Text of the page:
Recently, it has been Character development that has really been crossing my mind. As a writer, surely that’s the first thing that should be delved into.
More often than not, I’m so excited about the premise of the story, or the plot, the world I have created in my head, that I just throw some bodies in there to lead the reader on a tour.
Over the weekend, I wrote about figuring out what is in a character’s pocket, talking about how knowing your character is knowing what they would or wouldn’t be carrying with them. This is an old and repeated exercise that I’ve come across in many writing classes when I was in high school, but never one I gave much serious thought to.
My characters don’t have pockets – so there! I thought triumphantly, thinking I had beaten their assignment. The truth is that had I given the thought on a deeper level, to think that it’s not just what is in the character’s pocket, but just over-all understanding of the character, maybe I’d have better stories.
I have a self-published novel that I don’t like talking about because I think its’ crap. I know a writer is their own worst critic, but over all, I don’t know anything about my characters, which I think excludes a level of depth. I have two characters, Tristan and Virgil, as opposite as can be, yet extremely the same. I personally am a great fan of Tristan, I have a lot of love for him, though Virgil I think is kind of a wuss – which is fine. That’s what I want him to be. Yet all the sympathy of the readers has gone towards Virgil, and every one has no time for Tristan. How is this?
I was reading an article/blog post yesterday by Inklined Writers that simply posed two questions:
- What would your character die for?
- Would your character kill under any circumstances?
At first I thought these questions were a little too broad, especially since I write fantasy, and everyone’s gotta kill someone at some point in fantasy. However, under normal circumstances, would they? You know, the circumstances where they weren’t transformed into another species, where they weren’t in a climate of war, if there were no fae meddling around in their lives.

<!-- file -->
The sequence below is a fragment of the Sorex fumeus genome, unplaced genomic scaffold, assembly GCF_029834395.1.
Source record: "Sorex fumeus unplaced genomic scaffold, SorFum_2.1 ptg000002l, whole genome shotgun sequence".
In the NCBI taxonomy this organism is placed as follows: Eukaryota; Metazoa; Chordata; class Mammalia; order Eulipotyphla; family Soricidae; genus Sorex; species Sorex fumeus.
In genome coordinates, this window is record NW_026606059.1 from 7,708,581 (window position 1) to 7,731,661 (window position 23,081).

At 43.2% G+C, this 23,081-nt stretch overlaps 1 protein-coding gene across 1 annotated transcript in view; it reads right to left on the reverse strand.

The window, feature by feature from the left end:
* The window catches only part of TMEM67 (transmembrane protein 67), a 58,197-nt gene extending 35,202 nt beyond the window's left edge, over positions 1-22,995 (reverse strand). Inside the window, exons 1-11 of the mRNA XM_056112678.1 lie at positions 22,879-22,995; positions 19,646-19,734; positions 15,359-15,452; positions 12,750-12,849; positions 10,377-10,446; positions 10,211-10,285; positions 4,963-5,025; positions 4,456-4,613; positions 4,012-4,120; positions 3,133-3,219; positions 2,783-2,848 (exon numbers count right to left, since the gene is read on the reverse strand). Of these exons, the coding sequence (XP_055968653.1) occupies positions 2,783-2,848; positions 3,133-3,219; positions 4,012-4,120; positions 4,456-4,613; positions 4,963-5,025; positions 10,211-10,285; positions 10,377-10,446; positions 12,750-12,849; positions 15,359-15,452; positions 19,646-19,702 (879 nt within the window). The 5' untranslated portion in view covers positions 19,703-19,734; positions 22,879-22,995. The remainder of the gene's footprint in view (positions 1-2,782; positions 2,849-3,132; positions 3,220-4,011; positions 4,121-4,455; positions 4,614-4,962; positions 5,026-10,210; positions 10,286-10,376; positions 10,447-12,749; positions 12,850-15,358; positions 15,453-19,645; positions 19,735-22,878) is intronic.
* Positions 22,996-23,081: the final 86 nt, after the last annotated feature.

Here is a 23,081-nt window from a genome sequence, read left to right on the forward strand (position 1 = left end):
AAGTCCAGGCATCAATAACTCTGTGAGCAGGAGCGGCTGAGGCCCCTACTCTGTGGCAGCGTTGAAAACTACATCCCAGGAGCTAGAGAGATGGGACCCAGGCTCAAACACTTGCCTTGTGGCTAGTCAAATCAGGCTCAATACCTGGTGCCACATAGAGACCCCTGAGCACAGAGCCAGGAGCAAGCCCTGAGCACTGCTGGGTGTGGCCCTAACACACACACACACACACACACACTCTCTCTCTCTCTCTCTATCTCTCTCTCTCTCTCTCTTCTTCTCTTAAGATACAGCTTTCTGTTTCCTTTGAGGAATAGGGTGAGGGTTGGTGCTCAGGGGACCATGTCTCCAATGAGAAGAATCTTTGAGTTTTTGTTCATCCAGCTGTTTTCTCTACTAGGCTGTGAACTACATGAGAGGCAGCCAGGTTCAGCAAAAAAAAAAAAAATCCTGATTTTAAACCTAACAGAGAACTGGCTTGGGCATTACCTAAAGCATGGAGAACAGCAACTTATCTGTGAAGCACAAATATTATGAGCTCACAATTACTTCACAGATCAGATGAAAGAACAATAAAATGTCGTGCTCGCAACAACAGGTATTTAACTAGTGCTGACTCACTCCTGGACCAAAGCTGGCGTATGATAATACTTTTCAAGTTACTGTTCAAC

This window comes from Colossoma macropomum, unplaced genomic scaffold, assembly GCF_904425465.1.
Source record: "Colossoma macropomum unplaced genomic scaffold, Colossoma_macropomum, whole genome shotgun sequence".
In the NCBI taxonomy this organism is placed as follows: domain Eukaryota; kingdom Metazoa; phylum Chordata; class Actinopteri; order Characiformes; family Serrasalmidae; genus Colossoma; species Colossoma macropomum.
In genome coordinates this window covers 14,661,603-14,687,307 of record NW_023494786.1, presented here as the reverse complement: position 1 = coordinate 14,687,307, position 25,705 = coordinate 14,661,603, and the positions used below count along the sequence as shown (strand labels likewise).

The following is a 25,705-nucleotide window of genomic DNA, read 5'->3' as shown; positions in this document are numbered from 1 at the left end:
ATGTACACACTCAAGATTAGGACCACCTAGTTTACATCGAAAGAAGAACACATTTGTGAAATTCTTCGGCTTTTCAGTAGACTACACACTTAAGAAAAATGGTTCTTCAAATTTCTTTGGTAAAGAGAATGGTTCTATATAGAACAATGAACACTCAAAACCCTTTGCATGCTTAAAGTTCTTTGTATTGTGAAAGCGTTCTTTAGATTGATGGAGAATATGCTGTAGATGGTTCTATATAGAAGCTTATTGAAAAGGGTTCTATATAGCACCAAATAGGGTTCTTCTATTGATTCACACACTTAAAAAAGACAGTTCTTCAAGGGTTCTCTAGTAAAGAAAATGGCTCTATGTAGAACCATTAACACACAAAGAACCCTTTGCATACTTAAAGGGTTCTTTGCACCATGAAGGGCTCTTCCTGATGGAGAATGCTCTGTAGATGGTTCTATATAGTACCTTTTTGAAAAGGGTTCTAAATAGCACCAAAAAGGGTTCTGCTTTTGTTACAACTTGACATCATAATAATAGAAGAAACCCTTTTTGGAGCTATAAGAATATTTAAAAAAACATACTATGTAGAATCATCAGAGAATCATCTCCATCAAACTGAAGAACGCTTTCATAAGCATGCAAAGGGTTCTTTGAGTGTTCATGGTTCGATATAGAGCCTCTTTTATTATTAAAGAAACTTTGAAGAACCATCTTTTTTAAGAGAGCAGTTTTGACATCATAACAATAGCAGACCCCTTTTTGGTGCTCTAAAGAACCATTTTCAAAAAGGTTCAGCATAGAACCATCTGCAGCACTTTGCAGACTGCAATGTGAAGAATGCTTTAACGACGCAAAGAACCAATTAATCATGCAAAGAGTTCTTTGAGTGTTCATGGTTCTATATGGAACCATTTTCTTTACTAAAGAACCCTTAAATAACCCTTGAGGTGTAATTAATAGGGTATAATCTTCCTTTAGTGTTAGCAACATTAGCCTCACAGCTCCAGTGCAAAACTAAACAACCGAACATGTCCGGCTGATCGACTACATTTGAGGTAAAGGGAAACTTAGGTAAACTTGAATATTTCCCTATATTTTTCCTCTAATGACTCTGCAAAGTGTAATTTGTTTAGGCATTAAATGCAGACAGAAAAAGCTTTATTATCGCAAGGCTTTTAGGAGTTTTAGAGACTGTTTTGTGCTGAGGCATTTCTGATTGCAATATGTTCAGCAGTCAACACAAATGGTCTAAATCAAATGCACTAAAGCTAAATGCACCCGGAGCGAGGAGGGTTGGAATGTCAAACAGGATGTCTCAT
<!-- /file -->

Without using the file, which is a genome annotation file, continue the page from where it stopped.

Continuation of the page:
Throughout the story, Virgil goes through changes – change of form, mentality, experiences new emotions, experiences a need of duty and so on. While his duty might be that of “Of course I can fight and kill, of course I can avenge my love”, I don’t think he could or would. I think he would be too afraid when he got up to bat.
Tristan is adaptable. He couldn’t consciously kill at the beginning, but accidents happen, and he numbed himself to cope. Perhaps he could, perhaps he has. There are many lost years. Perhaps this is where I need some more development for him.
Would either of them die for anything? Once again, Virgil might think that he would die for love, die for honor, die for any of that noble stuff that knights are meant to die for, but at the end of the day, I think he is too afraid, and a little too much of a wuss. Tristan flat-out knows he wouldn’t die for anything.
This is the difference between the two, one has the pretense of being noble and honorable while the other one is real. No one likes the real guy, except me.
But what the hell do they have in their pockets?